Australia-Japan Security Pact: Implications on Regional Geopolitics

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The recent Australia-Japan security pact is the best example of how states are entering into partnerships to address non-traditional security issues while countering the growing assertiveness of their rival states in the region. No doubt, this security pact between Australia and Japan will intensify the ongoing geopolitical rivalry in the Indo-Pacific region as increasing security of one creates insecurity for other states in international relations which is known as the ‘security dilemma’.

Current Situation in the Indo-Pacific

The late Japanese Prime Minister Shinzo Abe originally proposed the concept of Indo-Pacific in 2007 under the banner of the “confluence of two oceans.” Geographically, the Indo-Pacific refers to the region between the Indian and Pacific Oceans that is interconnected. From a geostrategic point of view, the Indo-Pacific has been seen as a single area that spans the two oceans and is connected by the straits of Malacca, which is crucial for the transportation of energy and goods. The Indo-Pacific has become a theatre for geostrategic powerplay because of a couple of reasons. The first one is the growing influence of China in the region. And it has prompted the US to deploy its own initiatives in a bid to offset the growing influence of China there, which is the second reason.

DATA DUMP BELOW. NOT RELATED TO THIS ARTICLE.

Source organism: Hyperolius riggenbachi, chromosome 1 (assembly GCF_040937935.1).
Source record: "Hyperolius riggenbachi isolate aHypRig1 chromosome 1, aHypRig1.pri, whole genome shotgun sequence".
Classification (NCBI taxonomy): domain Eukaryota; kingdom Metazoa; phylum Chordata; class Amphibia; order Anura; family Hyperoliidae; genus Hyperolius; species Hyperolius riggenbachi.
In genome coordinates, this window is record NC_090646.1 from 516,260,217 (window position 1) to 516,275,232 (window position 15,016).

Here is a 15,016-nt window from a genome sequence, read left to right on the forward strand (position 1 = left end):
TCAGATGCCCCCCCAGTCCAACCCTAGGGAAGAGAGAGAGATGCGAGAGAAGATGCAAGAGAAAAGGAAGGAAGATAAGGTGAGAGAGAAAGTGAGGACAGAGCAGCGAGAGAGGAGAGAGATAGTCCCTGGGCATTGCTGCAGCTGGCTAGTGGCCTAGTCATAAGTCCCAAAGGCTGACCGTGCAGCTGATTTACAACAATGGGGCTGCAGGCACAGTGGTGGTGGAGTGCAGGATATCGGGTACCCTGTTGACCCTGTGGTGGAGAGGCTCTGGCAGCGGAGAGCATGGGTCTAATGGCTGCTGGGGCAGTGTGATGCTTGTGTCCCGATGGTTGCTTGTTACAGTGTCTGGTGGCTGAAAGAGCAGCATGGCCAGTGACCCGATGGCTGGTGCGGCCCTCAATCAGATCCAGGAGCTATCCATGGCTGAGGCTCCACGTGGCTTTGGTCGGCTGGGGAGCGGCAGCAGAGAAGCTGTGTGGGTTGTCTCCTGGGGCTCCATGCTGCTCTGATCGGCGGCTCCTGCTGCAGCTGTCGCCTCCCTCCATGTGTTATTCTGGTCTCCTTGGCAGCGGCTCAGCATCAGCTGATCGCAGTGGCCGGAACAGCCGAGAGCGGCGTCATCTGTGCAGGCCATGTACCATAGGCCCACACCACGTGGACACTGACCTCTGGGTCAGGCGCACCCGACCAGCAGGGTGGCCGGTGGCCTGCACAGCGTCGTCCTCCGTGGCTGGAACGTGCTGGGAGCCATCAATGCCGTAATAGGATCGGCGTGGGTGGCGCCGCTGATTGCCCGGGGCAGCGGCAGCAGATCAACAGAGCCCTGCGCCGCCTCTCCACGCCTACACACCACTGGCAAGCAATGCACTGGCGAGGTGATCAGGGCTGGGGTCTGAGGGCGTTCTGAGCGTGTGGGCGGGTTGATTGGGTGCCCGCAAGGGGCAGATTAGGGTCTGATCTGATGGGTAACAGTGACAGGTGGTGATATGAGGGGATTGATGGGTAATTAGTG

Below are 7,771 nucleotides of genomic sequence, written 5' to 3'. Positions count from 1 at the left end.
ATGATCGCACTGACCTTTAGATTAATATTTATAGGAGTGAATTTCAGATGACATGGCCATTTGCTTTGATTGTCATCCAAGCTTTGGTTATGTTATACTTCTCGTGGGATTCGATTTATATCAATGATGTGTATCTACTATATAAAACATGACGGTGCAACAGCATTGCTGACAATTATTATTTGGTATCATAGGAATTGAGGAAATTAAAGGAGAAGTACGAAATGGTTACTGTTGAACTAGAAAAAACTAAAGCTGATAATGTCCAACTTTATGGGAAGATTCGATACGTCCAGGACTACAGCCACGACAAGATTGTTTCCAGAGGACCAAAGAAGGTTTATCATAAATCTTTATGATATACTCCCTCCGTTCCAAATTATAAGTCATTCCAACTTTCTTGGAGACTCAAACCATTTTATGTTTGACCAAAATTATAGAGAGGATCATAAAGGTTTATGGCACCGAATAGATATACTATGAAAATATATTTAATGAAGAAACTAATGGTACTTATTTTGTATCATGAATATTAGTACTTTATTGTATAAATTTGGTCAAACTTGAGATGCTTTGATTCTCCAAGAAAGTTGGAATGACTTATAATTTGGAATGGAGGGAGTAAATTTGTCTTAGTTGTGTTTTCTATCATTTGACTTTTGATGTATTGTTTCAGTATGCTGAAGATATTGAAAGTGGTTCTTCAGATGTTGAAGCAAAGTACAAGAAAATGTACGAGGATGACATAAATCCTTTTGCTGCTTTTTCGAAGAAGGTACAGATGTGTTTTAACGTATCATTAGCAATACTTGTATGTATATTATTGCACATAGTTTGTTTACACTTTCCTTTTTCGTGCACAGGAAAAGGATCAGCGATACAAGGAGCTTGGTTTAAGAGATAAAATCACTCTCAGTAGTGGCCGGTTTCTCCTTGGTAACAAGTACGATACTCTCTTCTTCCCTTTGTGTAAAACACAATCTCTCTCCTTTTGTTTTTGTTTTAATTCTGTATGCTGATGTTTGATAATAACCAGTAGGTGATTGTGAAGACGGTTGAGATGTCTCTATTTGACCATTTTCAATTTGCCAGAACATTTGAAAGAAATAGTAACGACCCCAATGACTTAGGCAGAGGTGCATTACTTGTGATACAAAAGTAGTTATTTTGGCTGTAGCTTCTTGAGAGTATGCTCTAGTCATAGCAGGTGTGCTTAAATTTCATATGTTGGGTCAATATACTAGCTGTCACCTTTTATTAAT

– Muhammad Estiak Hussain is a Research Intern of the KRF Center for Bangladesh and Global Affairs (CBGA).

Published in The Geopolitics [Link]